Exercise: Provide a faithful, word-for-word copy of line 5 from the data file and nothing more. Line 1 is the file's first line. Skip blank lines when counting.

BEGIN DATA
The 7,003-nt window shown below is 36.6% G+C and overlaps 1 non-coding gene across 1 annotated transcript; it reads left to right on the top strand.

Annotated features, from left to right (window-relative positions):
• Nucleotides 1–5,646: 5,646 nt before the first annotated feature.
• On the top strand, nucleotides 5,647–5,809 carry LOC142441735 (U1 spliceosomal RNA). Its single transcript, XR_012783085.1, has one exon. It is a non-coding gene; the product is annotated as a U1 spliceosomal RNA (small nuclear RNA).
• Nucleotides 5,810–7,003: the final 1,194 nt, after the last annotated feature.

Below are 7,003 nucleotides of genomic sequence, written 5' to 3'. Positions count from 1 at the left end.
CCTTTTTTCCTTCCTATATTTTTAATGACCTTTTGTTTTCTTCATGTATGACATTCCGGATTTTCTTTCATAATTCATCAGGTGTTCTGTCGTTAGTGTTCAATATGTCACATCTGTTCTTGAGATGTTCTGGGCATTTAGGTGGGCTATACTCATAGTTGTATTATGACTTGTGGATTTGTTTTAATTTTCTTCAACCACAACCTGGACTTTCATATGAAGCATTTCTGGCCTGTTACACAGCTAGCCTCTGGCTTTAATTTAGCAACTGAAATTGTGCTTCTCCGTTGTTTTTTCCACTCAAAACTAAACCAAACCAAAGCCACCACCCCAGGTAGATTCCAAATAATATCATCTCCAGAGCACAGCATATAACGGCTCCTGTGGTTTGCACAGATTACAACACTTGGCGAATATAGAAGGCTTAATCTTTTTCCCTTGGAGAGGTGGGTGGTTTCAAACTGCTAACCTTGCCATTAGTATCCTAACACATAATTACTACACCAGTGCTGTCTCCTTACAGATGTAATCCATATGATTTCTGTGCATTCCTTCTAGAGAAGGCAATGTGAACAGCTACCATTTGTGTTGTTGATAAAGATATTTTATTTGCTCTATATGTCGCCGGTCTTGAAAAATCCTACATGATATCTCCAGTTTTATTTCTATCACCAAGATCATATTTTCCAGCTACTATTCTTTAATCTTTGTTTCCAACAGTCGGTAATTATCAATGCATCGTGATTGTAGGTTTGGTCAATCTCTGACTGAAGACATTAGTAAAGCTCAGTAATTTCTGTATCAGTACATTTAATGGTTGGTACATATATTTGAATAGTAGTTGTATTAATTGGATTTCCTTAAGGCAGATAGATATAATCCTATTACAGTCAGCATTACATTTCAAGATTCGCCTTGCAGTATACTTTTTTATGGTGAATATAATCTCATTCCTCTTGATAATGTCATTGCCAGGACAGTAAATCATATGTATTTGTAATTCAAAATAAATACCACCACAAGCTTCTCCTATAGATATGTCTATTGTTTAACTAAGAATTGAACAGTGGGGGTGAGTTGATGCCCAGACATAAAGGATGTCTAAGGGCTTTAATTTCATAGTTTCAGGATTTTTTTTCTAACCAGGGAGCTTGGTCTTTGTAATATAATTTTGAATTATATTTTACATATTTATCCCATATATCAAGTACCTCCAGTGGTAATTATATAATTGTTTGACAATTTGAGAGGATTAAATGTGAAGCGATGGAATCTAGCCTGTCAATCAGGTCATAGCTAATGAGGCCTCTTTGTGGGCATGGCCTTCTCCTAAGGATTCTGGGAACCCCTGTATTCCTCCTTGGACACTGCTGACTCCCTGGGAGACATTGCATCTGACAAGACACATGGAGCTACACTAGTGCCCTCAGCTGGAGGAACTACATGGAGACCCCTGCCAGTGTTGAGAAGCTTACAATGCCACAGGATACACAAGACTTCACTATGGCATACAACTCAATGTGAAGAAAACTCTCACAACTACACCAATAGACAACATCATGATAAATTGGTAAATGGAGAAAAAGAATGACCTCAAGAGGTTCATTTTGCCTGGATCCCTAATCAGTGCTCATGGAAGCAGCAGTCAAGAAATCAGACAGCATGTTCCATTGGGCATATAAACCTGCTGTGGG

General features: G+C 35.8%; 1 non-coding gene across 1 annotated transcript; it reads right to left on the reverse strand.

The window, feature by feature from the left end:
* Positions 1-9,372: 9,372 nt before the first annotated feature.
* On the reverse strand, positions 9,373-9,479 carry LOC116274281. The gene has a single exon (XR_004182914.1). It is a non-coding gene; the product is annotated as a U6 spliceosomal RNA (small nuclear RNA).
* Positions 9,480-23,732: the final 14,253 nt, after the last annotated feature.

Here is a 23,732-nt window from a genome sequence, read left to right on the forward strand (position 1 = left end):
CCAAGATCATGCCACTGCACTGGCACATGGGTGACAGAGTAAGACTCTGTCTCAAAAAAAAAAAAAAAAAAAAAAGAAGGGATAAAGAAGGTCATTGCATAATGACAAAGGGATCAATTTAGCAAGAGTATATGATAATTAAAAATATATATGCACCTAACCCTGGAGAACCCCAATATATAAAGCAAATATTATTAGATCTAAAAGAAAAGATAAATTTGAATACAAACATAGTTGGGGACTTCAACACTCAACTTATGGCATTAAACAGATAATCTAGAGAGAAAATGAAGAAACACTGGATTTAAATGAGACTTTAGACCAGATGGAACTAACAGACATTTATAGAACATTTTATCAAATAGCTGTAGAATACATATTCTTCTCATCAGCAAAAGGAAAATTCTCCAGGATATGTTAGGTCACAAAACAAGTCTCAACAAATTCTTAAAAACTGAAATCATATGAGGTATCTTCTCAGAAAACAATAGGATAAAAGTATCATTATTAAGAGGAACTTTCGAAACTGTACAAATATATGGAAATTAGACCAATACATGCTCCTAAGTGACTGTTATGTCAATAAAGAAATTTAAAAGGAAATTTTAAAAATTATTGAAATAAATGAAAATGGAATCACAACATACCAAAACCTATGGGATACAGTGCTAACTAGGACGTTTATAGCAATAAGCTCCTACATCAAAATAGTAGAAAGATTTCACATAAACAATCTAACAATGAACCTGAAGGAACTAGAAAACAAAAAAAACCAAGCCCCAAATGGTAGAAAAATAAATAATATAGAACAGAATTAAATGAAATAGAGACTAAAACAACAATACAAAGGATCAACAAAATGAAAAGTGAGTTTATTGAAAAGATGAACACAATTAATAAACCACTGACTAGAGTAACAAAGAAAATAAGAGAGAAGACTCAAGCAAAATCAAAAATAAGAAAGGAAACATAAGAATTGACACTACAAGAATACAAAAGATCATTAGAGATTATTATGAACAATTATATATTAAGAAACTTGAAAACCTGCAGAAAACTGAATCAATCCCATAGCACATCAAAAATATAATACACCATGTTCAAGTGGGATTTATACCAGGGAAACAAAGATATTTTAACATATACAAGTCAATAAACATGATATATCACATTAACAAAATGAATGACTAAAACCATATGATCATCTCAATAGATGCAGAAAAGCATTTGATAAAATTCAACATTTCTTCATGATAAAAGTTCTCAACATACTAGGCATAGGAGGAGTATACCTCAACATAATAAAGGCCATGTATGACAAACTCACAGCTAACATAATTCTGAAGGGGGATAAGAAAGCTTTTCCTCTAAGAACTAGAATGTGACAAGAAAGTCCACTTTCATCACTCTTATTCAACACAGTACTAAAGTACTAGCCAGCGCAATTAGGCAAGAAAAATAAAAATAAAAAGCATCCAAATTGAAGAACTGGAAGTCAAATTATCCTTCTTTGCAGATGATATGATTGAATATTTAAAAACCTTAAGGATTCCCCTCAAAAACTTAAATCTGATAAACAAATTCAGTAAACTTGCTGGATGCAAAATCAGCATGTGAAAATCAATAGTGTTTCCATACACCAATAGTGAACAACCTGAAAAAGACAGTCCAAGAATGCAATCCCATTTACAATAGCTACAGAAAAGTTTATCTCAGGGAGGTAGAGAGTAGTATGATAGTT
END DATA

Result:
• Nucleotides 5,810–7,003: the final 1,194 nt, after the last annotated feature.